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LA woman charged in work visa fraud case
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LOS ANGELES (AP) — The owner of a Los Angeles employment agency was indicted Thursday on immigration fraud charges that allege she filed more than 100 false work visa petitions on behalf of illegal immigrants who wanted to remain in the United States.

Lilia Tabafunda, 57, was charged with nine counts of visa fraud and one count of perjury. She was arrested Oct. 15 as she tried to board a cruise ship headed for Mexico. If convicted, she faces up to 95 years in prison.

Tabafunda claimed in petitions submitted to government officials that her clients were being sought for positions by such organizations as the Boy Scouts of America and St. Jude's Research Hospital, authorities said. Among the jobs listed on the fraudulent employment visa petitions were budget analysts, clinical research specialists and health educators.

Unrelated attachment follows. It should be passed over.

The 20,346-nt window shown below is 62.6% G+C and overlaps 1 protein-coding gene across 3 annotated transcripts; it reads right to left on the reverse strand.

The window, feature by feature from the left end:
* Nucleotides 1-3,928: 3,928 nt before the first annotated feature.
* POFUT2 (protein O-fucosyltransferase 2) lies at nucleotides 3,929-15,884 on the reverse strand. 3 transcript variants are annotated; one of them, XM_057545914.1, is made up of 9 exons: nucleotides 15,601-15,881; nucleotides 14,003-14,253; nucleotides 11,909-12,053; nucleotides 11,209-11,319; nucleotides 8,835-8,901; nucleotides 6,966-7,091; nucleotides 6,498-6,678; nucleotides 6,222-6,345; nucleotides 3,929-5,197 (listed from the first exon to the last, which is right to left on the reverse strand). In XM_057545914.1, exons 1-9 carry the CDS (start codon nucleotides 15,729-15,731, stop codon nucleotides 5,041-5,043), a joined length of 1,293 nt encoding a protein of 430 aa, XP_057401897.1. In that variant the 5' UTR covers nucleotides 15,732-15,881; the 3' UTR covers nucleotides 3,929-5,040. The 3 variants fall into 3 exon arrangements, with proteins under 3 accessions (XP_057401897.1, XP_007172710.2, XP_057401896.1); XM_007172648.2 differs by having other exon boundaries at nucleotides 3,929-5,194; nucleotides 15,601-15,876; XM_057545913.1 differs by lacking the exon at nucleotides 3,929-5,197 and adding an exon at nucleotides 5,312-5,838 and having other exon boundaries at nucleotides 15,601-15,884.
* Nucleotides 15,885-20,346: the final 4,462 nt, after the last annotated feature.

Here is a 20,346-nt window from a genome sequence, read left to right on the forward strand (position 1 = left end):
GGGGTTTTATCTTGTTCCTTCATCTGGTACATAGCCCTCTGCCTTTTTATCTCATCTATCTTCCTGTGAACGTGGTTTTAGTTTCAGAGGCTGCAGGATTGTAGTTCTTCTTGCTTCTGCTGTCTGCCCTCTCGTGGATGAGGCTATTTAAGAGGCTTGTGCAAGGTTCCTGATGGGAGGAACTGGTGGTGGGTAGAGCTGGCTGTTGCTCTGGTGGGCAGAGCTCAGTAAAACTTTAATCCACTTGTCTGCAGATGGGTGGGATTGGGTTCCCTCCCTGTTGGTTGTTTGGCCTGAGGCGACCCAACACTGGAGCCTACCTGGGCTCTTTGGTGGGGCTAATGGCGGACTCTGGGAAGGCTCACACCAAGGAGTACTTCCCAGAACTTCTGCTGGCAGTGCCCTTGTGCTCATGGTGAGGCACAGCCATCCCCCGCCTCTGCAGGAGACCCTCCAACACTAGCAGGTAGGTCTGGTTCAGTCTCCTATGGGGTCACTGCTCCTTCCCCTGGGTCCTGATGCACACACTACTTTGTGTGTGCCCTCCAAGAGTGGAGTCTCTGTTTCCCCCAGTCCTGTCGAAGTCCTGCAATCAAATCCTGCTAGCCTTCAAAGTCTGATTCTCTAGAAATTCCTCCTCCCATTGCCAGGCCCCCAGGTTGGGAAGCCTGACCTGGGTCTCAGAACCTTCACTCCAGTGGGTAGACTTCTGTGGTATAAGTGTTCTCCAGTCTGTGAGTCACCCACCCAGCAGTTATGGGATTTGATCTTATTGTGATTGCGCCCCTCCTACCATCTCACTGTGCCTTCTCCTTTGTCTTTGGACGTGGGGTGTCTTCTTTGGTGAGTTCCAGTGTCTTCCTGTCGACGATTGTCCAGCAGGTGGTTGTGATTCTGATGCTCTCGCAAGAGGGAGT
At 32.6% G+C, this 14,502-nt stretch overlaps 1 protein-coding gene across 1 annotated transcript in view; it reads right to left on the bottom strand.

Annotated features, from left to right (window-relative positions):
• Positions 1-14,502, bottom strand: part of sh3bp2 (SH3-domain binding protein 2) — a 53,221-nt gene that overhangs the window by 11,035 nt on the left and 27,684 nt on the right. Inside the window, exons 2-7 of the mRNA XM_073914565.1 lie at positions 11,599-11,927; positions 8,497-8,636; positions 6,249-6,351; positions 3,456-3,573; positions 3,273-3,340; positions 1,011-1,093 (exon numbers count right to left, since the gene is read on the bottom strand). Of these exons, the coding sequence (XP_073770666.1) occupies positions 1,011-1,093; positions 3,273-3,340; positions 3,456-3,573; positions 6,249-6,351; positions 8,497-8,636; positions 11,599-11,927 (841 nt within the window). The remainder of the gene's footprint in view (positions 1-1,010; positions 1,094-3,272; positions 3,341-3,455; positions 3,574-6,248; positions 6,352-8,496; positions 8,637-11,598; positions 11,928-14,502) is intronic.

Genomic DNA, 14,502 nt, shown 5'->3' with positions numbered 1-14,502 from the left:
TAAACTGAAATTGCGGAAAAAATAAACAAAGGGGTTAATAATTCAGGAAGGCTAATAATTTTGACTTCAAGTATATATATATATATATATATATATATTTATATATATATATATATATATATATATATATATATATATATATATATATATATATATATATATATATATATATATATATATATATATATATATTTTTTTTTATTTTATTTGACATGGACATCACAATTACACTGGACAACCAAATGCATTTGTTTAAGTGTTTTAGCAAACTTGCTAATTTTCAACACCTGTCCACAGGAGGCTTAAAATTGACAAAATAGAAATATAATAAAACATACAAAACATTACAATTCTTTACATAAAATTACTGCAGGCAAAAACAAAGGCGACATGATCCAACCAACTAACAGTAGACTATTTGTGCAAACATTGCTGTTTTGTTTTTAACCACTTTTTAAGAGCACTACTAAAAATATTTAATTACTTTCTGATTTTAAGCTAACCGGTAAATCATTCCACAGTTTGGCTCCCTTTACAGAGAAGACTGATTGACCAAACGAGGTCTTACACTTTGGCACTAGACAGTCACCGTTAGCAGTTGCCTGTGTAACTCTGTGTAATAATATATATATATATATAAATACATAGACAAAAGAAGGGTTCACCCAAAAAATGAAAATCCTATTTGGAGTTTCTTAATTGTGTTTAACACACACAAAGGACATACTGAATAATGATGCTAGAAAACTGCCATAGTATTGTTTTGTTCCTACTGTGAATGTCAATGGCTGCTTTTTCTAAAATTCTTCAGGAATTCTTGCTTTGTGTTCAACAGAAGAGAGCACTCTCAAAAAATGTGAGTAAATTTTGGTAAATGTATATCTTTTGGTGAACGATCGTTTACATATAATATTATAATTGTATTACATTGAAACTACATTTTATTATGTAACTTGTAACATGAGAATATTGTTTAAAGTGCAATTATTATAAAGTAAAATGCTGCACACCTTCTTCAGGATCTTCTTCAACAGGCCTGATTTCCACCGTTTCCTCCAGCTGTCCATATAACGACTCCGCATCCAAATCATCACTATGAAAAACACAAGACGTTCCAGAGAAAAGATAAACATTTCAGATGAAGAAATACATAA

She charged her clients, most of whom are from the Philippines and entered the U.S. on tourist visas, between $2,500 and $10,000 to file the petitions, according to court documents.

"Visa fraud crimes often involve the unwitting and the desperate," said U.S. Attorney Andre Birotte Jr. "Tabafunda exploited the goodwill of these groups for personal gain, shamelessly seeking to compromise the integrity of our naturalization system along the way."

Work visas are usually issued when a U.S. business needs someone to fill a specific job and isn't able to find a qualified employee domestically. The business can file a petition to allow a particular immigrant, who is qualified to fill the job, to enter the U.S. to work for the business.

An email message left for Tabafunda's attorney, Roman Mosqueda, was not immediately returned Thursday. She posted $50,000 bond and is scheduled to be arraigned Nov. 13.